Kracun: The ambitious nature of the script verses a modest low budget meant we had to be creative from the beginning. There are a lot of big scenes in Beast and no contingency. As everyone will know who has worked on low budget, often there’s no getting a location again or bringing some actors back and dropping scenes isn’t an option as the schedule has no breathing space. So you get one go. Meticulous prep and creative scheduling became key. Some shots we would only have one take, it was crazy. I think for sure we never managed more than three takes on a shot. You wouldn’t get a sense of this watching the final film as the amazing performances from all the cast, especially Jessie; her performance was so mesmerizing. I think after the first take of the shoot everyone was stunned. She set the bar so high and in turn the crew followed. We all pushed each other, It was a great way to film.

Filmmaker: What camera did you shoot on? Why did you choose the camera that you did? What lenses did you use?

Kracun: We shot on the Arri Alexa XR with Hawk APL C Anamorphic lenses. Due to the dark fairytale-esque element and island setting we always felt strongly about shooting anamorphic. Wide landscapes just seem to work on anamorphic. The Hawk APL lenses are vintage lenses with a lot of character, full of great aberrations and imperfections. Combined with the Alexa sensor I think it became a very filmic combination. They are tricky lenses to work with on set: the front element moves when you focus, they breathe, they’re not the lightest for handheld and they’re not very fast in low light. I should have ran a mile, but in testing I really fell in love with the look. The 60mm for example could be used wider more objective but as you moved in closer it had this subjective nature to it, perfect for singling out Moll and seeing the world through her eyes. Ultimately the character they bring to the picture is worth dealing with their tricky nature.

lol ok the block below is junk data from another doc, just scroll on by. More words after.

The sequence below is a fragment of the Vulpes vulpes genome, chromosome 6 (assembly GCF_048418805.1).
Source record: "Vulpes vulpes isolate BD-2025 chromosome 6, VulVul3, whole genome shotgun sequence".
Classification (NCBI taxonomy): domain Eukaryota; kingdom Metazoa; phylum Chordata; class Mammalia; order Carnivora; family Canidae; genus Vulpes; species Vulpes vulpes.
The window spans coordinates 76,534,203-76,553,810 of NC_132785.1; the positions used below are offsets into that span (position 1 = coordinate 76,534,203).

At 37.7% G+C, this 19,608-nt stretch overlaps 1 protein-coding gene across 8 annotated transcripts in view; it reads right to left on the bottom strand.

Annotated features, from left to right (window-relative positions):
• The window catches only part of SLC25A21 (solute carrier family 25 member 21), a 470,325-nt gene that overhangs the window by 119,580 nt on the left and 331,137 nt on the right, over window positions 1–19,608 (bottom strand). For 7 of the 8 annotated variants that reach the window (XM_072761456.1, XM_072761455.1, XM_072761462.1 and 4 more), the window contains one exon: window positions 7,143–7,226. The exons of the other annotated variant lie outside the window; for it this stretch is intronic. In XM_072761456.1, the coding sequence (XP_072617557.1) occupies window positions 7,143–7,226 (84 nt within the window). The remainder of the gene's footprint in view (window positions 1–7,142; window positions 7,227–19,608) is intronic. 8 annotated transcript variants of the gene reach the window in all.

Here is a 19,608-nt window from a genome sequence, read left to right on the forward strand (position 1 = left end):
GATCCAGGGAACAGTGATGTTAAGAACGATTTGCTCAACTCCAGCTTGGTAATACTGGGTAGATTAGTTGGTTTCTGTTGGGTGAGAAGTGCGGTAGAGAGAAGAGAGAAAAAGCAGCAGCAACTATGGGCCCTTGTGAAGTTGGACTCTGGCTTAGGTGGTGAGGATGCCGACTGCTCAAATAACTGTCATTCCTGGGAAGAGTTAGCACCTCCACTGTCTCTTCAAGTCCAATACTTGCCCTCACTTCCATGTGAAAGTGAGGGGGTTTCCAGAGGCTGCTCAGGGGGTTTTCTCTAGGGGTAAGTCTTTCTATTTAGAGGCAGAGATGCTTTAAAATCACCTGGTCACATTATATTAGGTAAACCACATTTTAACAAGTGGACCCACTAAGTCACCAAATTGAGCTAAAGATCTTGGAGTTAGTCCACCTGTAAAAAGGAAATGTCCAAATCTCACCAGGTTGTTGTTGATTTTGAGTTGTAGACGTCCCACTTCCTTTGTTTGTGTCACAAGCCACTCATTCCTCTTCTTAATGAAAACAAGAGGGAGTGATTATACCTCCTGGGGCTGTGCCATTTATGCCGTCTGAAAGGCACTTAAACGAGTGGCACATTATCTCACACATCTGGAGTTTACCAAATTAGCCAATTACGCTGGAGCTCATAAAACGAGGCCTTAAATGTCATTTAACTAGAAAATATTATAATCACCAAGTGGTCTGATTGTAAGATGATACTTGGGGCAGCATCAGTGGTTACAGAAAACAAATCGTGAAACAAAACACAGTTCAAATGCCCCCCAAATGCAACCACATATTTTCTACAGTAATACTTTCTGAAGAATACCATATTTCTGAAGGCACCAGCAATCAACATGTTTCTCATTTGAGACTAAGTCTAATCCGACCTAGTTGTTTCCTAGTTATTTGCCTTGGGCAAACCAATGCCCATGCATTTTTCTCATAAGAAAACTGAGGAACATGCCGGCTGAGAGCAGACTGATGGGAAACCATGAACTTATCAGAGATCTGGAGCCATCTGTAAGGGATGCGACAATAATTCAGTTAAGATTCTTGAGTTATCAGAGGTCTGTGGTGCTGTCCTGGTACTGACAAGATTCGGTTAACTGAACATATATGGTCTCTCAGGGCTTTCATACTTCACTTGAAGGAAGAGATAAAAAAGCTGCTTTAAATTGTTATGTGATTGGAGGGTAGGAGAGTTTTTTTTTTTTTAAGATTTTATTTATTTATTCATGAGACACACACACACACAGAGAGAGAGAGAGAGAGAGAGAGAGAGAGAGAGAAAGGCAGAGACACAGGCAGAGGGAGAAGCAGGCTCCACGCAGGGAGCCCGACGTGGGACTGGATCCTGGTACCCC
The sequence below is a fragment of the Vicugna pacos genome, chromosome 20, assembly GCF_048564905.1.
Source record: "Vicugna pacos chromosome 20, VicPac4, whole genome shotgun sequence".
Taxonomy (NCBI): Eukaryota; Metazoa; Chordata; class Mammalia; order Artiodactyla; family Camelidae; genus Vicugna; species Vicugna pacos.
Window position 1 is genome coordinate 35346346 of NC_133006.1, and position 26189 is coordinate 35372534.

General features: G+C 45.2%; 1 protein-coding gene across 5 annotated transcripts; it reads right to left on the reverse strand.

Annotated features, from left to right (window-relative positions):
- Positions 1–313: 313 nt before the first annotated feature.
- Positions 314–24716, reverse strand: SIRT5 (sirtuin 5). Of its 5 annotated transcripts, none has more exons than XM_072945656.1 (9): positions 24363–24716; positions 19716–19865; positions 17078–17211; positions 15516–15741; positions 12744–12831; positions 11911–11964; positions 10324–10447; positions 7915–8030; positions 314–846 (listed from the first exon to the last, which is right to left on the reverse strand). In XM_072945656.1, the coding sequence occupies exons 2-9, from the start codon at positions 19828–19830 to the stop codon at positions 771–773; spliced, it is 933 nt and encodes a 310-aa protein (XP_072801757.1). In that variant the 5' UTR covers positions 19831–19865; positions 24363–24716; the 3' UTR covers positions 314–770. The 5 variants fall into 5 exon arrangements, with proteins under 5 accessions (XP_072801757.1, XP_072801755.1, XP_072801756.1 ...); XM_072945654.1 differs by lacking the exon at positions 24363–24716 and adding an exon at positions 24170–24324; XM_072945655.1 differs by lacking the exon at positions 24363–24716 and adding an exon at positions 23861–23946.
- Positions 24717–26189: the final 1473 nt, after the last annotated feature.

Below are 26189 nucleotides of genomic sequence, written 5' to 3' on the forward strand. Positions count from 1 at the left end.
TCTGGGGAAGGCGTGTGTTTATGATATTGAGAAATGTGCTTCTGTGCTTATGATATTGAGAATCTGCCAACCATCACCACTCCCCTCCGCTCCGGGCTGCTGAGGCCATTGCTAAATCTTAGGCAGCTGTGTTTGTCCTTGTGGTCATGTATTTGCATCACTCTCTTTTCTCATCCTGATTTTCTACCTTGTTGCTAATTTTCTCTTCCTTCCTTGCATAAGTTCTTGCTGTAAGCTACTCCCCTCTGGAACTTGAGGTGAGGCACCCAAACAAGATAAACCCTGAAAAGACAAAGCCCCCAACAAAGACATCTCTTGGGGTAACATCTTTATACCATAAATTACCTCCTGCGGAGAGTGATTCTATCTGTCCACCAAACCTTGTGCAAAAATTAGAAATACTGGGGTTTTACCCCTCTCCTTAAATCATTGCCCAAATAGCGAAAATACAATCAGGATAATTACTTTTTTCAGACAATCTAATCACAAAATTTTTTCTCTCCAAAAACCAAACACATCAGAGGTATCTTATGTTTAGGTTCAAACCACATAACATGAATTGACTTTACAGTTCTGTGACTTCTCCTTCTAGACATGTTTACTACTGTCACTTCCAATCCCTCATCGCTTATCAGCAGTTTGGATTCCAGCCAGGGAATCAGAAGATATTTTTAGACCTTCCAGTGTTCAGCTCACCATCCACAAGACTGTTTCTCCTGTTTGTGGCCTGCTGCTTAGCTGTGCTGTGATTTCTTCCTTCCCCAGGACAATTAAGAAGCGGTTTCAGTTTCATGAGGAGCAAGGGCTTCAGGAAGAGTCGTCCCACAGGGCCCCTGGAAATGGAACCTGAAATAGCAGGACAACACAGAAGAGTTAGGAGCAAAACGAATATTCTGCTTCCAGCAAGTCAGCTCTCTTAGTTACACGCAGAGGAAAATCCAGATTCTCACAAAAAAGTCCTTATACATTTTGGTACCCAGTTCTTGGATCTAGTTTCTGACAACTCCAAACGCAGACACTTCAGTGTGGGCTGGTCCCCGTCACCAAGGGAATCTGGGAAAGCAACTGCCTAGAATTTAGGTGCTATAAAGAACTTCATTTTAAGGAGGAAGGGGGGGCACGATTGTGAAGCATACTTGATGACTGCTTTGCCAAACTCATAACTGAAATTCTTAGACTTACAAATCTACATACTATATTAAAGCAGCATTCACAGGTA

Filmmaker: Describe your approach to lighting.

Kracun: I always like light to be motivated and more often than not natural in feeling. I heighten the light depending when I want to emphasize an emotion or psychology. The great thing about the Beast script was it had a very strong psychological element and the story is told from Moll’s perspective. This meant as Moll’s reality becomes more blurred I could heighten reality. Nightmares and reality begin to mix and the undertone of a killer on the loose meant that at specific moments the light also could become very subjective. I did this by adding heightened splashes of bold color into certain scenes to emphasize the emotion. I play a lot with light and dark, often keeping foreground darker in the more tense moments.

Filmmaker: What was the most difficult scene to realize and why? And how did you do it?

Kracun: The climactic sequences from the car stunt to the night exterior required meticulous prep from all departments. It was weeks of planning, a lot of recce’s and mapping out. Three separate stunt vehicles, stunt drivers, tracking vehicles, a role cage, a camera in a crash box and one chance to shoot it all. It was a tense evening but the stars did end up aligning.

Filmmaker: Finally, describe the finishing of the film. How much of your look was “baked in” versus realized in the DI?

Kracun: I’m from the school that you get as much and as close to what you want in camera. Also in my experience the director and editor choose what works from the rushes, so getting it as close and baked in is good practice. We were lucky enough to work with Rob Pizzey at Gold Crest in London, he is a fantastic grader with an amazing attention to detail. In prep we had a LUT made up that was based on older Kodak stock, that got us into a really strong ballpark for the shoot. In fact we actually went back to it in the final grade, and we were really only enhancing what was there, as the springboard was already set.


  • Camera: Arri Alexa XR Plus
  • Lenses: Hawk APL C-Series. Angénieux Anamorphic Zoom
  • Lighting: Tungsten, HMI and Natural
  • Processing: Digital RAW
  • Color Grading: Gold Crest London